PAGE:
Davos: Lagarde, Panelists Say China Transition Challenge Is ManageableBloomberg News
IMF's Lagarde: China is 'going through a list of transitions'
Dalio, Cohn echo comments nation has delivered on past reforms
Two of China’s delegates to the annual World Economic Forum in Davos heard calls for clearer communication on their nation’s economic policies in the wake of volatility in mainland stocks and the currency.
"There is a communication issue," International Monetary Fund Managing Director Christine Lagarde said at a panel hosted by Bloomberg in the Swiss ski resort, referring to confusion about how China is managing a shift toward a more market-set exchange rate. "Better and more communication would certainly serve that transition better."
Gary Cohn, president of Goldman Sachs Group Inc., echoed that "the communication is really what’s important here," and urged Chinese policy makers to "stick with" their transition toward a greater role for markets. "We all want clarity," he said.
"You’re right we should do a better job, and we are learning," said Fang Xinghai, vice chairman of the China Securities Regulatory Commission. "I’m here today to communicate," he said, spurring chuckles from the audience. "Our system isn’t structured in a way that’s able to communicate seamlessly with the market."
Industrial & Commercial Bank of China Ltd. Chairman Jiang Jianqing at the same time cautioned that his country’s economic challenges are “very difficult” and will take “courage” to solve. He said the nation’s growth rate, which last year reached the slowest since 1990, may decelerate further -- to 6.5 percent from 6.9 percent in 2015.
China’s economic transition -- from investment and manufacturing to services and consumption -- is manageable, Lagarde said in comments that were echoed by fellow panelists including Cohn and billionaire hedge fund manager Ray Dalioof Bridgewater Associates.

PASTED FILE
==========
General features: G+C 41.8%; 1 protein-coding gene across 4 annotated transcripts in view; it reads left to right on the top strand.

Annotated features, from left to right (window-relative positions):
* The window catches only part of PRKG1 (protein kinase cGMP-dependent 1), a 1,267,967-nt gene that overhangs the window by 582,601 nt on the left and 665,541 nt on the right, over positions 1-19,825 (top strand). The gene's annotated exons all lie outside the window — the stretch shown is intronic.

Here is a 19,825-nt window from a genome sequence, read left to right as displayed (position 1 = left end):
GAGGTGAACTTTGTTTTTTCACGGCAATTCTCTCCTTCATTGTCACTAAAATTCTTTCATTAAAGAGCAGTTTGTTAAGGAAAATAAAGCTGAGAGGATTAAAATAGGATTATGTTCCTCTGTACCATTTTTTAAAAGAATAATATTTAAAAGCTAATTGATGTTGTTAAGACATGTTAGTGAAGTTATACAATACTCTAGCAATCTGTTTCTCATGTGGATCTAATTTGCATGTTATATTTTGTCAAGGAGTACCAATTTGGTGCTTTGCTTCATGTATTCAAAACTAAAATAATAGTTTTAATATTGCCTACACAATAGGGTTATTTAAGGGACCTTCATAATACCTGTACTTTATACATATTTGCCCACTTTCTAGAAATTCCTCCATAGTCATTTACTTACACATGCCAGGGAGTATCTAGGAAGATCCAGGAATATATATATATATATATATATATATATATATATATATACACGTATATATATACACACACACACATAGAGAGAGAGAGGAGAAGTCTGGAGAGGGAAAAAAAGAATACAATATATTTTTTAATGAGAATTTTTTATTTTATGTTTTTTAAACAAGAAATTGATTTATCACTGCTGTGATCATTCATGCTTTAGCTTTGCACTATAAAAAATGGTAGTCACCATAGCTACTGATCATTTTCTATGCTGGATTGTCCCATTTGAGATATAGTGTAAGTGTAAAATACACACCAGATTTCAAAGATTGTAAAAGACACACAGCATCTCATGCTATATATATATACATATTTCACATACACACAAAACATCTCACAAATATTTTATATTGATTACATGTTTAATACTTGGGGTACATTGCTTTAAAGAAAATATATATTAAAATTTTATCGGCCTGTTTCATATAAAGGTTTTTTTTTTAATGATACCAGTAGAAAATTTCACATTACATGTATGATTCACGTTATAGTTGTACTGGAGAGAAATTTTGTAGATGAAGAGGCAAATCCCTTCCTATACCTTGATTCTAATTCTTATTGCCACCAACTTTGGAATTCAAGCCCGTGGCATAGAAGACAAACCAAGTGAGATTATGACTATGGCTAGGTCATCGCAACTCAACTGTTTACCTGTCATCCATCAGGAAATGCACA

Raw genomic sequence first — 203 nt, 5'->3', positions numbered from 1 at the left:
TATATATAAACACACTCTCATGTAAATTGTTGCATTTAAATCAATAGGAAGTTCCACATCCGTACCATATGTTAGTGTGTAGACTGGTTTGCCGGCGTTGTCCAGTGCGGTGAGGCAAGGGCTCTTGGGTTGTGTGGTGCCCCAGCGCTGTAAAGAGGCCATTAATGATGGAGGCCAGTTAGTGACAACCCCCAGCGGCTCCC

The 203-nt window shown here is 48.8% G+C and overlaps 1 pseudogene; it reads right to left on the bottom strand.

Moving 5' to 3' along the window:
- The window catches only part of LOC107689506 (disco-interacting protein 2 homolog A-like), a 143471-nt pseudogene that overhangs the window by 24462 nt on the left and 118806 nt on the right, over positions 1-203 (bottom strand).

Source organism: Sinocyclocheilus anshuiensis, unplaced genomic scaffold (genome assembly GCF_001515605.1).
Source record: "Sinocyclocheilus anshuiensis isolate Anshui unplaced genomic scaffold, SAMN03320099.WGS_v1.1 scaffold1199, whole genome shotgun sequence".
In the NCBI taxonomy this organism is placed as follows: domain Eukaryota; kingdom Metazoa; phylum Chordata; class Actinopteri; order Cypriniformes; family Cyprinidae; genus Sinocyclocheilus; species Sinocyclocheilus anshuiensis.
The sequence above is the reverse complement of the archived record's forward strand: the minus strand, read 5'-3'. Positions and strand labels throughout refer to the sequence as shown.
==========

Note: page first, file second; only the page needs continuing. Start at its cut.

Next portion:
After a roller coaster 2015 incorporating a yuan devaluation and a record plunge in foreign reserves, stocks have plunged into a bear market as jitters spread over the government’s ability to manage a transition to a new growth model. The yuan weakness has spurred capital outflows and roiled global markets on concern it would spur competitive devaluations.
As questioning turned to the yuan, Fang said "devaluing the currency is not in the interest of China in terms of carrying out our transition strategy" for the economy.
"I understand that there’s some concern about this current year in China," Fang said. "We can’t allow the growth rate to slow down too much" because it such a decline would create too many financial problems, so support will continue, he said, noting China has the means to do so with fiscal policies.
While China’s economy is slowing, growth is happening at two speeds. Old rust-belt industries from steel to coal and cement are in decline while new economy drivers consumption, services and technology are doing better. Services accounted for 50.5 percent of output last year, the most on record.
"A bad year in China is going to be a great year in almost any other country," Dalio said.
China’s top leadership has signaled in recent months it may allow some additional slowness as officials tackle delicate tasks such as reducing excess capacity, but nothing that could threaten President Xi Jinping’s goal of at least 6.5 percent growth through 2020.
In an update to its annual outlook published Tuesday, the IMF left its estimate for China’s growth this year unchanged at 6.3 percent even as it lowered the global projection to 3.4 percent. The fund said risks to the global outlook remain tilted to the downside, with the world facing three big adjustments: the emerging-market slowdown, China’s shift to growth driven less by exports and manufacturing, and the Federal Reserve’s gradual exit from ultra-low interest rates.
China roiled global markets in June with a stock market crash and ham-fisted rescue attempt, and then an unexpected yuan devaluation in August. Stocks slumped again in the first weeks of the year as the central bank unnerved markets by allowing the yuan to weaken. It has since cracked down on speculators by tightening the supply of yuan in offshore markets with regulatory changes and intervention that pushed yuan interbank rates in Hong Kong to a record high.
"There have been signs that China wants to have an open, free economy, an open, free marketplace, but in certain situations the Chinese have intervened into their market, making it less than a free and open market," said Cohn.
— With assistance by Xiaoqing Pi, and Kevin Hamlin